I measured a few of the signals of the boot ROM IC, IC111, but it didn’t look like it was doing much.
I’m not familiar with the 68000 CPU, but it looked like the reset and halt pins stayed low.
Unfortunately this was coming from the big Sega ASIC, IC101, the game processor. If there was an issue with that IC then I could scrap the board.
Looking at the CPU more closely, it is not alligned properly to the pads. I checked each pin and added I tiny bit of solder to them to make sure there was good contact.
I plugged the MD-2 back in and measured the clock of the 68000 CPU. It measures fine at 12.5MHz, which I didn’t have previously.
I soldered a wire to the reset pin of the CPU and it changed when I powered one the MD-2.
Yet I still didn’t have an image on the TV.
Cleaning the contacts:
I’m plugging the MD-2 on and off the Mega-CD 2 and measuring the boot ROM address and data lines.
At first I didn’t get anything so I continued probing the ROM, removing the MD-2, probing the CPU again, connecting the MD-2,…
After a little bit it seemed to be doing something as the addresses and data lines changed.
And then it happened, I saw a white flash on the TV next to me, just when I powered the MD-2 off.
I had a black screen until now, so the white flash was a surprise.
I turned it back on, and there it was, in all it’s glory:
What had happened is that by plugging the MD-2 on and off the Mega-CD 2, the connector on both consoles broke through a layer of dust and oxidation.
This was something I didn’t think about as the MD-2 was in working condition and still had the protective cap over the PCB contacts. The Mega-CD 2 connector though, it’s always open so dust can easily get in there.
It didn’t cross my mind to check the connectors to be honest.
This thought me an important lesson and I’m definitely going to be looking at this in the future if I ever attempt a repair again.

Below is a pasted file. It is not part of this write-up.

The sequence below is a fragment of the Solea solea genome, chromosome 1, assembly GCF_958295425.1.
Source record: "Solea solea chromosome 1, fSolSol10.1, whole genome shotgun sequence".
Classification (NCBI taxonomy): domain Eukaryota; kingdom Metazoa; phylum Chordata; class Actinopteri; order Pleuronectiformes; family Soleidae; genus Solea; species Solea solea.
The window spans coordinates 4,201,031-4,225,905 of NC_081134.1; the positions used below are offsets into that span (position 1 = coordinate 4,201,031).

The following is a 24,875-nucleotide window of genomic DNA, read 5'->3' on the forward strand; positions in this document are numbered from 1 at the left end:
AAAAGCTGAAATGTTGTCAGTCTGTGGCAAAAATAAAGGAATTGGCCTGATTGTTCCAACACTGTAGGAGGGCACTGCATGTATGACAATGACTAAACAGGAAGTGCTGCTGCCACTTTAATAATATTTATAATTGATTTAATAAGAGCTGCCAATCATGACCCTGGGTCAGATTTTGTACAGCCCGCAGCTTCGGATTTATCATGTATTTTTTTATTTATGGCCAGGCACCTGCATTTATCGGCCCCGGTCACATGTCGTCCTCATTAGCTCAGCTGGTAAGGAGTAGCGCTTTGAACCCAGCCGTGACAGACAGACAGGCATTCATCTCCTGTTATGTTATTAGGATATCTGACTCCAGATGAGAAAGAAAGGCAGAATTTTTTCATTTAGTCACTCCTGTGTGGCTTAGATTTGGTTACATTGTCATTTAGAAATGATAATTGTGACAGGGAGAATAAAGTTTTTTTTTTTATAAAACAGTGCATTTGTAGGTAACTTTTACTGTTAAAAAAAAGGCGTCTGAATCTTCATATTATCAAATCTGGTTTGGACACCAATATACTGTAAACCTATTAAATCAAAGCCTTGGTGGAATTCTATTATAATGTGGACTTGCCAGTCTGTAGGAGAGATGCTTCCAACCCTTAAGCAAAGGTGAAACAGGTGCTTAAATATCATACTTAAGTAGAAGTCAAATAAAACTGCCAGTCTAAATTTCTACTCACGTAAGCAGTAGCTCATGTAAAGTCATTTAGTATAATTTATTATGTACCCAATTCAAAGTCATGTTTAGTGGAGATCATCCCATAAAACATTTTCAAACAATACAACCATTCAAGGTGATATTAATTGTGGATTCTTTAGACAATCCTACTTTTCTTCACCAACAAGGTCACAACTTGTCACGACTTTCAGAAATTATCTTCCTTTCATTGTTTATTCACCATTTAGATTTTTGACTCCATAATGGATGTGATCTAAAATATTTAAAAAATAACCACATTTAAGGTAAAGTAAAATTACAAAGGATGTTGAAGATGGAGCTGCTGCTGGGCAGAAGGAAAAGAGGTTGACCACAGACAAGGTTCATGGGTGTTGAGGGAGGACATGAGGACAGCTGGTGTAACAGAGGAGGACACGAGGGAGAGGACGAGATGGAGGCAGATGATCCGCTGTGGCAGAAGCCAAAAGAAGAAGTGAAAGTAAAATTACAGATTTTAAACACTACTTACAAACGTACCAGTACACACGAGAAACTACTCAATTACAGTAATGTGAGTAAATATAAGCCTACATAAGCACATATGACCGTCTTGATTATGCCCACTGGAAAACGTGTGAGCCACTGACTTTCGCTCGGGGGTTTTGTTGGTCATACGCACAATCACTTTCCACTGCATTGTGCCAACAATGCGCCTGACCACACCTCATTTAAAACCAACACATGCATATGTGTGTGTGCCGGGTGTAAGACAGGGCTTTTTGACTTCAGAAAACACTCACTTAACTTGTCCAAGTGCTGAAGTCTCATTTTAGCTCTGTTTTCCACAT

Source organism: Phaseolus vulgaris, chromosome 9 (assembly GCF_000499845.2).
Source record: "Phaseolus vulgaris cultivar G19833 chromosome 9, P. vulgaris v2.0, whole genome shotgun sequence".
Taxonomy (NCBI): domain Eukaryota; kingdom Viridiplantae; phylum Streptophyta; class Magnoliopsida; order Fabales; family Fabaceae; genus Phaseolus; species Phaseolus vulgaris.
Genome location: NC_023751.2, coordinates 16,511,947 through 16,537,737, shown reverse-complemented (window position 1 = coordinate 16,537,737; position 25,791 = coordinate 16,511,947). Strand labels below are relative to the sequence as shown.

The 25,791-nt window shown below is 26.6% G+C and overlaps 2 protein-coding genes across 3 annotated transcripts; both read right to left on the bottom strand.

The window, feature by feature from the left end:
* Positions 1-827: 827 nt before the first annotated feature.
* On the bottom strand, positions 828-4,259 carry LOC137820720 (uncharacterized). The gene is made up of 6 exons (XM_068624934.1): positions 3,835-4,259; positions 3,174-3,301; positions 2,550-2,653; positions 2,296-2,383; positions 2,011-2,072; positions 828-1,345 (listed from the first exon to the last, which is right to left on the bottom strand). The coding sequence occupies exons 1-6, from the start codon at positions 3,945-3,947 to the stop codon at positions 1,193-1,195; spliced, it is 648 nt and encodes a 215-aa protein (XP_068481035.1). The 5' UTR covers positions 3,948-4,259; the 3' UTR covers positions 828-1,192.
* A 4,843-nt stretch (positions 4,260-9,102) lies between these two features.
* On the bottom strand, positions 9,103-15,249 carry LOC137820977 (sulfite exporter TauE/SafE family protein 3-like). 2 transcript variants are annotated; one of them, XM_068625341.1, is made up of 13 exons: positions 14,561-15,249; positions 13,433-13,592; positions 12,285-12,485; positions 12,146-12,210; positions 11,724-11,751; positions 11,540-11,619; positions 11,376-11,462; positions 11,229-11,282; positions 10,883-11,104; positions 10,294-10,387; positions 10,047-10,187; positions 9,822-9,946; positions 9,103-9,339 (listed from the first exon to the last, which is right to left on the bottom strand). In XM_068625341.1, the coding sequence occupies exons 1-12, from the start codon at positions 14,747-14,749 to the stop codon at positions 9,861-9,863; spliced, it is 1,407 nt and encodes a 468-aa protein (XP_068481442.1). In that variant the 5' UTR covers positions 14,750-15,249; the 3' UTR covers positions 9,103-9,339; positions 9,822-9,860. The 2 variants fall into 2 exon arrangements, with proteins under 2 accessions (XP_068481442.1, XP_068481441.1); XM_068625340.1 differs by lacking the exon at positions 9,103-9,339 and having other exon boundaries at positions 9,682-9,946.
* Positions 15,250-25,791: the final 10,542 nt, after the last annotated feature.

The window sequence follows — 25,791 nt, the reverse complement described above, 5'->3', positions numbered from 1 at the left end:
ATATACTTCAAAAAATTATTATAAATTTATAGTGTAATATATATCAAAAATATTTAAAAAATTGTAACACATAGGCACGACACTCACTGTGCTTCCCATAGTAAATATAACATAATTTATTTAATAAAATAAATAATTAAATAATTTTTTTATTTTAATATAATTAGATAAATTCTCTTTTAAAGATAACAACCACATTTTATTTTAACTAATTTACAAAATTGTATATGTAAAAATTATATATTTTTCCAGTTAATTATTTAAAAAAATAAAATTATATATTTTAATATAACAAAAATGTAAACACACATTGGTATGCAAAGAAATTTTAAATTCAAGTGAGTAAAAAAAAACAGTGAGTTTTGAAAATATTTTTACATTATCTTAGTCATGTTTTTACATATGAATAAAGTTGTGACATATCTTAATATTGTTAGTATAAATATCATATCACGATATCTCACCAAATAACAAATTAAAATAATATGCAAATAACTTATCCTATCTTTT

I cleaned everything with Kontakt 60 contact cleaner and q-tips, and it worked fine after that.
Testing the CD player:
Until now I have tested the Mega-CD 2, without disc.
I don’t have a game, so for those of you who don’t know, the Mega-CD 2 has a built-in music disk player.
After putting everything back in the Mega-CD 2 case I tried playing a music disk.
After getting the console to boot, it would have been all a waste of time if the CD player was broken. So I’m happy it works fine.
The only issue I have is that my power supply can’t provide enough current to drive the CD player continuesly and because of this, the Mega-CD 2 locks up from time to time.
The Mega-CD 2 has a 3V rechargeable battery for the RAM.
Unfortunately, this one is completely dead and can’t hold a charge anymore.
I’ll have to replace that with a new one.
The fuse still needs to be replaced. I’m probably going to buy a fuse holder and put in a glass fuse instead of an SMD one.
That’s going to be easier to replace if it ever blows up again.
I still need to find a 10VDC 1.2A positive barrel negative center barrel jack power supply as I’m still using my lab power supply.
I have a 12V 1A negative barrel positive center PS I could probably use if I rewire the barrel jack, but the increase in voltage means an increase in dropout voltage over the voltage regulator, which in turn increases the power dissipated by the 7805. That’s something I don’t want.
I also have to clean and apply new thermal paste to the 7805 and heat sink. That will help with it not overheating.
The only mod I’ll be doing will be the fuse mod.
As this is a gift for my brother, he told me he wanted to keep it all original, so no region free, rgb, … mods.